Liasson's all-GOP report featured Republican attacks on Democrats, no Democratic response

››› ››› JOE BROWN

On NPR's All Things Considered, NPR national political correspondent Mara Liasson interviewed five Republicans and no Democrats during a segment host Michele Norris described as a "look at how Republicans in Congress are dealing with the fallout from the Abramoff affair." The all-GOP format of Liasson's report gave one of the Republicans a chance to launch unanswered attacks on Democrats.

On the January 12 broadcast of National Public Radio's (NPR) All Things Considered, NPR national political correspondent Mara Liasson interviewed five Republicans and no Democrats during a segment host Michele Norris described as a "look at how Republicans in Congress are dealing with the fallout from the [Jack] Abramoff affair." Although Liasson's report focused on the reaction of Republicans to the unfolding Abramoff corruption scandal -- which threatens to ensnare several Republican lawmakers with close ties to the disgraced lobbyist -- one of the interviewees twice attacked Democrats. The all-Republican format of Liasson's report left no opportunity for Democrats to respond to these attacks.

Liasson interviewed National Republican Senatorial Committee communications director Brian Nick, Republican strategist Warren Tompkins, former Rep. Vin Weber (R-MN), Rep. Jeff Flake (R-AZ), and former Republican party general counsel Jan W. Baran. In two separate sound clips in the report, Tompkins attacked Democrats, implying that they are corrupt. In the first clip, Tompkins asserted that given the unfolding Abramoff scandal, "[t]he problem for the Republicans is the fact that we're in control, combined with the fact that we get elected because we're not supposed to do these kinds of things." He added that in the "10 short years" since Republicans took control of Congress from the Democrats, "we've become them." In the second clip, Tompkins stated that Republicans he knows "want and expect honest, good government," adding:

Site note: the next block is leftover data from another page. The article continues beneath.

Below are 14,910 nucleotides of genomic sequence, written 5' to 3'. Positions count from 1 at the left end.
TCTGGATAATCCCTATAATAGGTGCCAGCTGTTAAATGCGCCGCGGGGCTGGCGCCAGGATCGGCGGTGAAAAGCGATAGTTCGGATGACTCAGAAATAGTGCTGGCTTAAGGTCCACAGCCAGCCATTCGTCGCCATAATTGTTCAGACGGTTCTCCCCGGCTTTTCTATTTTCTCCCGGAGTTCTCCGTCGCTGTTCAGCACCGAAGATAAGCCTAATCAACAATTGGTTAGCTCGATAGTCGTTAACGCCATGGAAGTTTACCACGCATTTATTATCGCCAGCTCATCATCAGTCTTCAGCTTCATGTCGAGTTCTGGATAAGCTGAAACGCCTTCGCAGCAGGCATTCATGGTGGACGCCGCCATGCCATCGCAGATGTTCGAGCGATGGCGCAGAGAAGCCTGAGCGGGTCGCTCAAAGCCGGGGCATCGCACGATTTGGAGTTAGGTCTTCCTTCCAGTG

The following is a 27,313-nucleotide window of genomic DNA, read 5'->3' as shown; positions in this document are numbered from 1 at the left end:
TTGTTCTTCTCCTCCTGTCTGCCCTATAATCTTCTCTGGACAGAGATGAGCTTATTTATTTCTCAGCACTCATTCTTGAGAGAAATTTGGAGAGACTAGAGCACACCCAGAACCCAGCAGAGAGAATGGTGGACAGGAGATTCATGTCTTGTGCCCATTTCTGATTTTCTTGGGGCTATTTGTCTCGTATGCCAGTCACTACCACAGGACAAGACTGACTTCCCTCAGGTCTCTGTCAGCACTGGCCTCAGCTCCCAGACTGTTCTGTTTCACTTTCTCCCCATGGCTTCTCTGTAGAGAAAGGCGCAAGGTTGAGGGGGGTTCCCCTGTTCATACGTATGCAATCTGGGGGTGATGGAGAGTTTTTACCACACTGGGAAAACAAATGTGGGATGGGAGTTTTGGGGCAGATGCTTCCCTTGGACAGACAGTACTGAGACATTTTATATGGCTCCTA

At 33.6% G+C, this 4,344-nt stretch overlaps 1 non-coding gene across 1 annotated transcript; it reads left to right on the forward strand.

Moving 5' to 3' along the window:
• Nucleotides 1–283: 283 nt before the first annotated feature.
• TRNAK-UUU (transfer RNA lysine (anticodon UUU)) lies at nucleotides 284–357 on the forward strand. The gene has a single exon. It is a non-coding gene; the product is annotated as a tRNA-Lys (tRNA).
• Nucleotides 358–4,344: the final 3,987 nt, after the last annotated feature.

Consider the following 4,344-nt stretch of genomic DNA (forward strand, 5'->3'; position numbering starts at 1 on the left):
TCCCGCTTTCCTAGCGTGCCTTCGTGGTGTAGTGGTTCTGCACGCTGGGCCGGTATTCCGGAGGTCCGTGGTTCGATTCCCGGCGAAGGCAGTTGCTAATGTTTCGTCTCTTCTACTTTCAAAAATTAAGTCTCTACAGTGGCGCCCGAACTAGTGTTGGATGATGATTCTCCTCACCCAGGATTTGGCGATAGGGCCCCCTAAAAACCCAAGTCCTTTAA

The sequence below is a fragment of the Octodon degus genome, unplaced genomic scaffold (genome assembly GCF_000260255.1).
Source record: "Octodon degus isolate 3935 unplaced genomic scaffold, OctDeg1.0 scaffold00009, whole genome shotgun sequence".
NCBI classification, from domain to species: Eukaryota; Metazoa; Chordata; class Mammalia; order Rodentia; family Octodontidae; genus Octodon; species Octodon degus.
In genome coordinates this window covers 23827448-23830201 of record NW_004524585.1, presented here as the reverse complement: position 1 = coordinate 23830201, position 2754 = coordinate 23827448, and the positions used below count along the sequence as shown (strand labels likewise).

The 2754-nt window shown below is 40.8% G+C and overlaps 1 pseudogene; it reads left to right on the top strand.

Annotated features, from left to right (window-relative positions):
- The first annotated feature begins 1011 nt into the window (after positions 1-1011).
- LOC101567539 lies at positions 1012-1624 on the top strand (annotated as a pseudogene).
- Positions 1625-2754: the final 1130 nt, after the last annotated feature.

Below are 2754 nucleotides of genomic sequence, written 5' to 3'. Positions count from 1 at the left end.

TOMPKINS: [T]here are certain things that made them Republicans years ago, and they're pretty upset. What I get said back to me is, "There's no difference between Republicans and Democrats anymore, so it doesn't make any difference who I vote for, because they're all going to end up being the same."

Liasson's report included no comments from Democrats who might have responded to Tompkins's attacks, which echoed remarks by Fox News political contributor and former Speaker of the House Newt Gingrich (R-GA) and Wall Street Journal contributing editor and former Reagan speechwriter Peggy Noonan, previously noted by Media Matters for America.

From the January 12 broadcast of NPR's All Things Considered:

NORRIS: Ethics will be at the top of the agenda when Congress returns later this month. The scandal around former lobbyist Jack Abramoff is still unfolding. It has already claimed one victim on Capitol Hill; Texas Congressman Tom DeLay has completely abandoned his position as majority leader. And two of the men who hope to replace DeLay have extensive ties to lobbyists, though they're campaigning as reformers. NPR's Mara Liasson has this look at how Republicans in Congress are dealing with the fallout from the Abramoff affair.

[...]

LIASSON: Although a handful of Democrats did get money from Abramoff's clients, the vast majority of members and staff involved are Republicans. And Republican leaders have been getting an earful from their supporters outside the Beltway. Warren Tompkins, a key Republican strategist in South Carolina, says people he talks to are shocked and disgusted.

TOMPKINS: The problem for the Republicans is the fact that we're in control, combined with the fact that we get elected because we're not supposed to do these kinds of things. I mean, they took over the House to get rid of the system that was in place, that had become corrupted over 30 years of one-party dominance and, you know, unfortunately in 10 short years, we've become them. That's what hurts.

[...]

LIASSON: When they come back to Washington, Republicans will have to decide just how much reform they can stomach and how much reform the public, including loyal Republican voters, is demanding. If they don't go far enough, says Warren Tompkins, they could pay a price.

TOMPKINS: My barometer in politics has always been the guys that I go hunting and fishing with, and they're Republicans. They're hard-core conservatives, but they want and expect honest, good government. And there are certain things that made them Republicans years ago, and they're pretty upset. What I get said back to me is, "There's no difference between Republicans and Democrats anymore so it doesn't make any difference who I vote for because they're all going to end up being the same."

That's a horrible problem for us.

LIASSON: A horrible problem, Tompkins says, because those voters could decide to stay home or, even worse, vote for the other party.

Posted In
Government, Ethics
Network/Outlet
NPR
Person
Mara Liasson
Stories/Interests
Attacks on Progressives, Propaganda/Noise Machine, Abramoff Scandal
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